Dave's Music Database books

Sunday, September 9, 2012

Judy Garland charts with "Over the Rainbow": September 9, 1939

image from cathynagle.com

There are few songs more associated with a movie more than “Over the Rainbow” is with The Wizard of Oz and then-sixteen-year-old Judy Garland’s performance of it. It topped the AFI’s list of movie songs. However, the song was initially deleted when it was thought to slow down the film. LW Movie execs even said it was inappropriate for audiences to see the movie’s star singing in a farmyard. LW It only made it back in when Harold Arlen, one of the song’s writers, and executive producer Arthur Freed lobbied on the song’s behalf. AB40

Arlen and lyricist “Yip” Harburg originally penned the song not as “a little girl’s plea for a silver lining,” CR but as a declaration of hope for America from two “unabashed lefties” CR who believed in President Roosevelt’s New Deal. CR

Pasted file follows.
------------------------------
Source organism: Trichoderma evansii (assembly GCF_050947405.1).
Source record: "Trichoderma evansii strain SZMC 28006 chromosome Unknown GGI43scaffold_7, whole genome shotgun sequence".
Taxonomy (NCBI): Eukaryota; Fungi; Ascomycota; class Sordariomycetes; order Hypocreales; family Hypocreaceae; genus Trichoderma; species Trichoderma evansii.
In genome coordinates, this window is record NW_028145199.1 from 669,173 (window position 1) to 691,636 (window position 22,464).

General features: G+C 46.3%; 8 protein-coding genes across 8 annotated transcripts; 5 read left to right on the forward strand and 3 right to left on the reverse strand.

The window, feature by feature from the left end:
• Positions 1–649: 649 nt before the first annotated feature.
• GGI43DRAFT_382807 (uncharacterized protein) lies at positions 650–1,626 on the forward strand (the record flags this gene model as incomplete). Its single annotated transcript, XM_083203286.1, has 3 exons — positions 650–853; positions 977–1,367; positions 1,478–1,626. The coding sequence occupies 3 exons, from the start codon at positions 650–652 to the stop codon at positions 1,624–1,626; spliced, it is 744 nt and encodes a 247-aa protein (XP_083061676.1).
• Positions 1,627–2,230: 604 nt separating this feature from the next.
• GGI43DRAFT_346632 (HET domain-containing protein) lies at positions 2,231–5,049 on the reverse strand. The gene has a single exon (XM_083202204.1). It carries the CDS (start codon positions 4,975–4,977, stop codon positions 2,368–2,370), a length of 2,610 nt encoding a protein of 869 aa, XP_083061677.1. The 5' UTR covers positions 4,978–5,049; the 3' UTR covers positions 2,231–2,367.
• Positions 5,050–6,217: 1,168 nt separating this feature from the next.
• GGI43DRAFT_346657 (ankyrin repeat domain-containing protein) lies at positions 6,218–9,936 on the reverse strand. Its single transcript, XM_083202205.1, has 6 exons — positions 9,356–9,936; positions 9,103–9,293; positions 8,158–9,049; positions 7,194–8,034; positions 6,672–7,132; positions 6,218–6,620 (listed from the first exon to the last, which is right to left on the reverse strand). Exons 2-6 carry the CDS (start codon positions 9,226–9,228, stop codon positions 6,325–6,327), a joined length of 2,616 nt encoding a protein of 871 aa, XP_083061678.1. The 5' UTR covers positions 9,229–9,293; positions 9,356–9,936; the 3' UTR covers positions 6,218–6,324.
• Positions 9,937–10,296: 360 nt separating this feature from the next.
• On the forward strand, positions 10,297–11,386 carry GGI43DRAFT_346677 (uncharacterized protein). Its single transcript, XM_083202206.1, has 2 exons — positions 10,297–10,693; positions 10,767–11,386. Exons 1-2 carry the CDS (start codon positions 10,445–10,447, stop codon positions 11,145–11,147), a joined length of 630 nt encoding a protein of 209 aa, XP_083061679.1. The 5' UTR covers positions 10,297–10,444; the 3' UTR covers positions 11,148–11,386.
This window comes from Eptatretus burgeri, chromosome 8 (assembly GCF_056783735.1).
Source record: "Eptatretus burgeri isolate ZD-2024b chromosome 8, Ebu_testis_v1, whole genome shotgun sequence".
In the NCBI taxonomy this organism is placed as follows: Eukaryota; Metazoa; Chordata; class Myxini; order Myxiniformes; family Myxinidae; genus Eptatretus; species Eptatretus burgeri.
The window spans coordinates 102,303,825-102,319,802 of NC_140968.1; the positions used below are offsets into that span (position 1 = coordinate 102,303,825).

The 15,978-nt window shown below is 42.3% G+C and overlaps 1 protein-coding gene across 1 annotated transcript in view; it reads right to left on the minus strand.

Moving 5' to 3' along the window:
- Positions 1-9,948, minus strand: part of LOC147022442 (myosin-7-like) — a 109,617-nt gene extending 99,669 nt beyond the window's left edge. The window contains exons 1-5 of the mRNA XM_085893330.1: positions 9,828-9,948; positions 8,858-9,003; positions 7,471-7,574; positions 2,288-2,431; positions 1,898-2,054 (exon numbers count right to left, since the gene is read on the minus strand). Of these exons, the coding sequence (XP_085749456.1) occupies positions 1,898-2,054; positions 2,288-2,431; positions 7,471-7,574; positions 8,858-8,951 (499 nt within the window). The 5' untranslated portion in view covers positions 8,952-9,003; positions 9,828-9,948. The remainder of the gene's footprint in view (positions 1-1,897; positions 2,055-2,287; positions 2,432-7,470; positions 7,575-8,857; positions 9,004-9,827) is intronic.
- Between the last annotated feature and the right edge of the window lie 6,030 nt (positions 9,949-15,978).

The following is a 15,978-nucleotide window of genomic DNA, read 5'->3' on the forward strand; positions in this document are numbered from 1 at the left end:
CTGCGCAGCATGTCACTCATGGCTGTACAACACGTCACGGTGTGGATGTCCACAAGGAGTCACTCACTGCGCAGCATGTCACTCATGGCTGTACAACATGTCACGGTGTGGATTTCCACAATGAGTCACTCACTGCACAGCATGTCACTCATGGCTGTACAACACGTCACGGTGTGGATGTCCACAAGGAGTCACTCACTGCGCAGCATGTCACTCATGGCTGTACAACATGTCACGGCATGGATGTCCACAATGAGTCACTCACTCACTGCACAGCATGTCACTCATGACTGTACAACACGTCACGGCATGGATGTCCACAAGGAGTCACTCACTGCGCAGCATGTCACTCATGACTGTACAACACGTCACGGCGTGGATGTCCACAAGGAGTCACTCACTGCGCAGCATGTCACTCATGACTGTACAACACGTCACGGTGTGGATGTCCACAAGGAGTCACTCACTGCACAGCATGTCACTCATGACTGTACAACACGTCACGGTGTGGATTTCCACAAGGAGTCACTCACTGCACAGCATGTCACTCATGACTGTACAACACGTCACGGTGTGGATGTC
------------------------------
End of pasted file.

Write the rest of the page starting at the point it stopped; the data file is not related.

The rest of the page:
As was common in the first half of the 20th century, multiple versions of the song charted. In 1939, four acts took “Rainbow” into the top 10. Interesting, Garland’s was neither the most successful nor the first to chart. Glenn Miller and Larry Clinton both debuted with it the week of August 19. Miller’s went to #1 the same week Garland hit the charts. A week later, Bob Crosby hit with his #2 version.

However, it was Garland’s version which “became the most famous and beloved.” JA Hers was selected by the RIAA as the top song of the 20th century and won the Oscar for Best Song. She had no problem with the “theme song around which she constructed her career.” LW As she said, “I’ve sung it time and time again and it’s still the song that’s closest to my heart.” CR


Awards:


Resources and Related Links:
  • DMDB page for “Over the Rainbow”
  • Judy Garland’s DMDB Encyclopedia entry
  • AB40 About.com (2007?) Top 40 Pop Songs: The Best of the Best. By Bill Lamb.
  • CR Toby Creswell (2005). 1001 Songs: The Great Songs of All Time. Thunder’s Mouth Press: New York, NY. Page 211.
  • JA David A. Jasen. (2002). A Century of American Popular Music: 2000 Best-Loved and Remembered Songs (1899-1999). Routledge: Taylor & Francis, Inc. Page 154.
  • LW Alan Lewens (2001). Popular Song – Soundtrack of the Century. Billboard Books: New York, NY. Page 80.
  • TY Don Tyler (1985). Hit Parade 1920-1955. New York, NY: Quill. Page 99.

No comments:

Post a Comment